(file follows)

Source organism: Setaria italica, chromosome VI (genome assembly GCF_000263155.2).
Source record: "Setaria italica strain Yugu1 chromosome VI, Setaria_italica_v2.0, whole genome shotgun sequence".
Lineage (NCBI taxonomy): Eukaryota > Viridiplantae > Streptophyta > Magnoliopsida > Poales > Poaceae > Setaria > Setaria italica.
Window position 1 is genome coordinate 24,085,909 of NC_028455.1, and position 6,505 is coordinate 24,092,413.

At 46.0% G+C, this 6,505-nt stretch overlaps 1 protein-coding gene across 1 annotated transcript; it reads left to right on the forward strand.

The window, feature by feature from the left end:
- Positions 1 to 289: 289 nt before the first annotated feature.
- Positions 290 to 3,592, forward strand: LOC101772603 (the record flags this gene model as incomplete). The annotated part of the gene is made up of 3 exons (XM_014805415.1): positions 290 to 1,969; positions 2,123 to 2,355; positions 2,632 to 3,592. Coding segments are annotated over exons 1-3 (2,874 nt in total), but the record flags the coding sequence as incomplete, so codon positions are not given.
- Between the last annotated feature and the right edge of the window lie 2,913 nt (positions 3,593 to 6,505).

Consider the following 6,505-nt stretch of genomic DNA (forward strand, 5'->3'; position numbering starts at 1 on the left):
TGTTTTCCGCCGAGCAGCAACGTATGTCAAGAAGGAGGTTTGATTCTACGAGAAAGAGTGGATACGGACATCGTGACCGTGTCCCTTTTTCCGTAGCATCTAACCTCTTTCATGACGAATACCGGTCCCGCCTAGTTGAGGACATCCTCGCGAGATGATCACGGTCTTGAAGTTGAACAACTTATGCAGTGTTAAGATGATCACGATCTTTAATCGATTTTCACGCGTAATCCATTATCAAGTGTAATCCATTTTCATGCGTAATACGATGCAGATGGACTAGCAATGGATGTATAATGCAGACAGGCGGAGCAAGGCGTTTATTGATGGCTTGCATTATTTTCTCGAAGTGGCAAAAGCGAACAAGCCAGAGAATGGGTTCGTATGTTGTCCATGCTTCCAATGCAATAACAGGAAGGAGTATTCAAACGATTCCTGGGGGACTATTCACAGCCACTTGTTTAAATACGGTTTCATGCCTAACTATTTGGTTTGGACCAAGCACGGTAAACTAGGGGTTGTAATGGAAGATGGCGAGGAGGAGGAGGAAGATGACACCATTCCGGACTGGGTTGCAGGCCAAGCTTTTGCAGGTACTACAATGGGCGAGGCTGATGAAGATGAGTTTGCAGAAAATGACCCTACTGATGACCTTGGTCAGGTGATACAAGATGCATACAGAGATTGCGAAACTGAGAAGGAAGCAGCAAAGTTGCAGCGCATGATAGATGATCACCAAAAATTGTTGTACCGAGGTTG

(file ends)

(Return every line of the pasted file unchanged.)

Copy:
Source organism: Setaria italica, chromosome VI (genome assembly GCF_000263155.2).
Source record: "Setaria italica strain Yugu1 chromosome VI, Setaria_italica_v2.0, whole genome shotgun sequence".
Lineage (NCBI taxonomy): Eukaryota > Viridiplantae > Streptophyta > Magnoliopsida > Poales > Poaceae > Setaria > Setaria italica.
Window position 1 is genome coordinate 24,085,909 of NC_028455.1, and position 6,505 is coordinate 24,092,413.

At 46.0% G+C, this 6,505-nt stretch overlaps 1 protein-coding gene across 1 annotated transcript; it reads left to right on the forward strand.

The window, feature by feature from the left end:
- Positions 1 to 289: 289 nt before the first annotated feature.
- Positions 290 to 3,592, forward strand: LOC101772603 (the record flags this gene model as incomplete). The annotated part of the gene is made up of 3 exons (XM_014805415.1): positions 290 to 1,969; positions 2,123 to 2,355; positions 2,632 to 3,592. Coding segments are annotated over exons 1-3 (2,874 nt in total), but the record flags the coding sequence as incomplete, so codon positions are not given.
- Between the last annotated feature and the right edge of the window lie 2,913 nt (positions 3,593 to 6,505).

Consider the following 6,505-nt stretch of genomic DNA (forward strand, 5'->3'; position numbering starts at 1 on the left):
TGTTTTCCGCCGAGCAGCAACGTATGTCAAGAAGGAGGTTTGATTCTACGAGAAAGAGTGGATACGGACATCGTGACCGTGTCCCTTTTTCCGTAGCATCTAACCTCTTTCATGACGAATACCGGTCCCGCCTAGTTGAGGACATCCTCGCGAGATGATCACGGTCTTGAAGTTGAACAACTTATGCAGTGTTAAGATGATCACGATCTTTAATCGATTTTCACGCGTAATCCATTATCAAGTGTAATCCATTTTCATGCGTAATACGATGCAGATGGACTAGCAATGGATGTATAATGCAGACAGGCGGAGCAAGGCGTTTATTGATGGCTTGCATTATTTTCTCGAAGTGGCAAAAGCGAACAAGCCAGAGAATGGGTTCGTATGTTGTCCATGCTTCCAATGCAATAACAGGAAGGAGTATTCAAACGATTCCTGGGGGACTATTCACAGCCACTTGTTTAAATACGGTTTCATGCCTAACTATTTGGTTTGGACCAAGCACGGTAAACTAGGGGTTGTAATGGAAGATGGCGAGGAGGAGGAGGAAGATGACACCATTCCGGACTGGGTTGCAGGCCAAGCTTTTGCAGGTACTACAATGGGCGAGGCTGATGAAGATGAGTTTGCAGAAAATGACCCTACTGATGACCTTGGTCAGGTGATACAAGATGCATACAGAGATTGCGAAACTGAGAAGGAAGCAGCAAAGTTGCAGCGCATGATAGATGATCACCAAAAATTGTTGTACCGAGGTTG